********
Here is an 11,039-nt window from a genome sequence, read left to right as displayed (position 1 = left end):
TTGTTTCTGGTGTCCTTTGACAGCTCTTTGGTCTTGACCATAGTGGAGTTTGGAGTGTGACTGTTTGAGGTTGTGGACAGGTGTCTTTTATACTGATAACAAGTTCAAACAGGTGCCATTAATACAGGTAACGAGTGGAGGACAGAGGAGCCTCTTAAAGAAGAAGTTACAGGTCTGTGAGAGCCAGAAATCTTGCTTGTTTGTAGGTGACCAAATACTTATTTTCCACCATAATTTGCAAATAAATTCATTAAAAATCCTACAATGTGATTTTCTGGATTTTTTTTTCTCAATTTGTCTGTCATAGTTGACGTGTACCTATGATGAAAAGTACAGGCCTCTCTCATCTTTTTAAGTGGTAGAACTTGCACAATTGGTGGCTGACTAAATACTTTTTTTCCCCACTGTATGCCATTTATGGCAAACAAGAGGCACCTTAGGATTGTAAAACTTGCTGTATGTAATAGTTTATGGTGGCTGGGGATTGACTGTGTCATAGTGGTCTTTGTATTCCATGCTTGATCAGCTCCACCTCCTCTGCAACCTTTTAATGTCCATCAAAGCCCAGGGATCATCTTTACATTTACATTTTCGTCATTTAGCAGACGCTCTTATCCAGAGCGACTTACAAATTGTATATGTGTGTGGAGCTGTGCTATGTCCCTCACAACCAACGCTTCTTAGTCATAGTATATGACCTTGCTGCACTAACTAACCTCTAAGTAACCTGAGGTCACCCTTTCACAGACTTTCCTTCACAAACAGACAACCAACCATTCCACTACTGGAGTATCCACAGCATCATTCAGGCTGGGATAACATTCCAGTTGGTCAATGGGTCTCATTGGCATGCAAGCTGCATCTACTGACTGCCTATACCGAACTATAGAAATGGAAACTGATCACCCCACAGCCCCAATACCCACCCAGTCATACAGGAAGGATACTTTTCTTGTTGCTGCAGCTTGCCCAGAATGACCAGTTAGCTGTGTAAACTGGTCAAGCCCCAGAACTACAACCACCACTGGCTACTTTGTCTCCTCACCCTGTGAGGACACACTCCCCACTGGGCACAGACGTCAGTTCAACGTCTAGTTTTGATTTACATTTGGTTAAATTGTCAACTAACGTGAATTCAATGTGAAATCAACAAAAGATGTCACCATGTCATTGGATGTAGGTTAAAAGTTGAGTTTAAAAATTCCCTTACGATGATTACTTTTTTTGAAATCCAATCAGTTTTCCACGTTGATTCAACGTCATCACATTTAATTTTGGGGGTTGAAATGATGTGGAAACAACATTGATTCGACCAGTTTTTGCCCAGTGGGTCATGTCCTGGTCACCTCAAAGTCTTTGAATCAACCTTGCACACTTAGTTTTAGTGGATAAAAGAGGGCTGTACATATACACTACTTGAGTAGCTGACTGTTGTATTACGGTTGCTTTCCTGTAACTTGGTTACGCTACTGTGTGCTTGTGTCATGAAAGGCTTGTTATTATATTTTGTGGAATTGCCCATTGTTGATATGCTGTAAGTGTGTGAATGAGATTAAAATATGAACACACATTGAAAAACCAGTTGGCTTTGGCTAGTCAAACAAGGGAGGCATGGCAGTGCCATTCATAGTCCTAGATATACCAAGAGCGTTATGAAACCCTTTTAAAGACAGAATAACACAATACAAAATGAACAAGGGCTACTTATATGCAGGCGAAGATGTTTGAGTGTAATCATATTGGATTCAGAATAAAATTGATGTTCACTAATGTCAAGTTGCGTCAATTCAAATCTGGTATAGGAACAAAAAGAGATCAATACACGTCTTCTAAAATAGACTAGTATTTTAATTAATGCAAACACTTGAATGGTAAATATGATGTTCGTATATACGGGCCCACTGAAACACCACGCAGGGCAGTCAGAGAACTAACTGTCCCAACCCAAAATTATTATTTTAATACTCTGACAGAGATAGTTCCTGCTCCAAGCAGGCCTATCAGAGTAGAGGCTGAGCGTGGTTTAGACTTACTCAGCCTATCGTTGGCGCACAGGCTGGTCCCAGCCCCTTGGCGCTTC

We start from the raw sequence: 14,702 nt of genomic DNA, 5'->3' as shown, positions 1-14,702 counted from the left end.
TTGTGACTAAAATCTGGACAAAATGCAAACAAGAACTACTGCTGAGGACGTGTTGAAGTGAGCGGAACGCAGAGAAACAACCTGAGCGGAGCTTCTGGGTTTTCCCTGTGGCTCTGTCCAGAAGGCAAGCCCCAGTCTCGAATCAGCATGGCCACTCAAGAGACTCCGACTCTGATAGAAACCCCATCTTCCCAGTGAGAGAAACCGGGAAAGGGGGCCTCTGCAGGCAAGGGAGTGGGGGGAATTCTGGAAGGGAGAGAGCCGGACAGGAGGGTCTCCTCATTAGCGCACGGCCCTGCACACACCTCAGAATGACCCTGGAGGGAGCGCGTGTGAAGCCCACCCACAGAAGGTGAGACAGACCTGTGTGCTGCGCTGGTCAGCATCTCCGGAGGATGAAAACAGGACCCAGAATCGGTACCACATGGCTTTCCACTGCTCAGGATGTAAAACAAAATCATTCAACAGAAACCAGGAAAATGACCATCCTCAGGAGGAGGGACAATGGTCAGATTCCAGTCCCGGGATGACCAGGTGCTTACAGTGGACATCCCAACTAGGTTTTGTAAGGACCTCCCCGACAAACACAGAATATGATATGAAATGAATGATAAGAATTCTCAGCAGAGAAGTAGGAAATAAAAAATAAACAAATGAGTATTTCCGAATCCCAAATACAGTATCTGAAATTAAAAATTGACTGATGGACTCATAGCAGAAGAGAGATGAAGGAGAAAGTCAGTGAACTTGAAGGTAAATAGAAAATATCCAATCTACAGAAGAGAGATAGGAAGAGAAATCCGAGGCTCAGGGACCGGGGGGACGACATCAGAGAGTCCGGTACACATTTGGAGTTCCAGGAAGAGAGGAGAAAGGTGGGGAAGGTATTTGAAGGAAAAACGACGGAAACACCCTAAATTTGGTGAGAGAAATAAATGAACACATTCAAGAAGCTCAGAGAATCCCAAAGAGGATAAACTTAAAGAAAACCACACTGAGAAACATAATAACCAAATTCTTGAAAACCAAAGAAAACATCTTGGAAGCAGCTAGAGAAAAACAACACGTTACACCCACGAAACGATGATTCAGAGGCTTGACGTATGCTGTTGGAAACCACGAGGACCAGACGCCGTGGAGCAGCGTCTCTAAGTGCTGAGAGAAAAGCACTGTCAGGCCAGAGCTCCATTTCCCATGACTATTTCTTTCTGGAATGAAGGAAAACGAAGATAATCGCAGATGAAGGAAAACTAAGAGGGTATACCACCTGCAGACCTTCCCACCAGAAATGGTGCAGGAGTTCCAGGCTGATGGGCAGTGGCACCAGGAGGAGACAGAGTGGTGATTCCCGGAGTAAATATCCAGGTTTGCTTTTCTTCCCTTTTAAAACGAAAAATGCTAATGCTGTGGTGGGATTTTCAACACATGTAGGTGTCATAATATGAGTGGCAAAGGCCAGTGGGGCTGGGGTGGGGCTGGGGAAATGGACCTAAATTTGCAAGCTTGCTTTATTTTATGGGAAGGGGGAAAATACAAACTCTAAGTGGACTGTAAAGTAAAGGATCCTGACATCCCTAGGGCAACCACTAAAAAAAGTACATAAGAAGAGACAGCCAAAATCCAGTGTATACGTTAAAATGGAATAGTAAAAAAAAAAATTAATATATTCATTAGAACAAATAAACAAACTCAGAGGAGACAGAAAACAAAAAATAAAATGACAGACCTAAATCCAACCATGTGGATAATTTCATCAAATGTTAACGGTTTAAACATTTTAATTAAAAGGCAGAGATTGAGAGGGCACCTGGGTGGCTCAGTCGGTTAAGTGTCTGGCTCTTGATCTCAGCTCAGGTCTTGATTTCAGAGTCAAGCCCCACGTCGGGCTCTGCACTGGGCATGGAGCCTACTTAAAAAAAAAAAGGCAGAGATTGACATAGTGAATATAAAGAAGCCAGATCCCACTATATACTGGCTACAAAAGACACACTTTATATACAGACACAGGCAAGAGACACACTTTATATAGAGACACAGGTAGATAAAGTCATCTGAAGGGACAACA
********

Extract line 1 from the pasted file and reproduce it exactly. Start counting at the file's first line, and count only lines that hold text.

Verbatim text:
Here is an 11,039-nt window from a genome sequence, read left to right as displayed (position 1 = left end):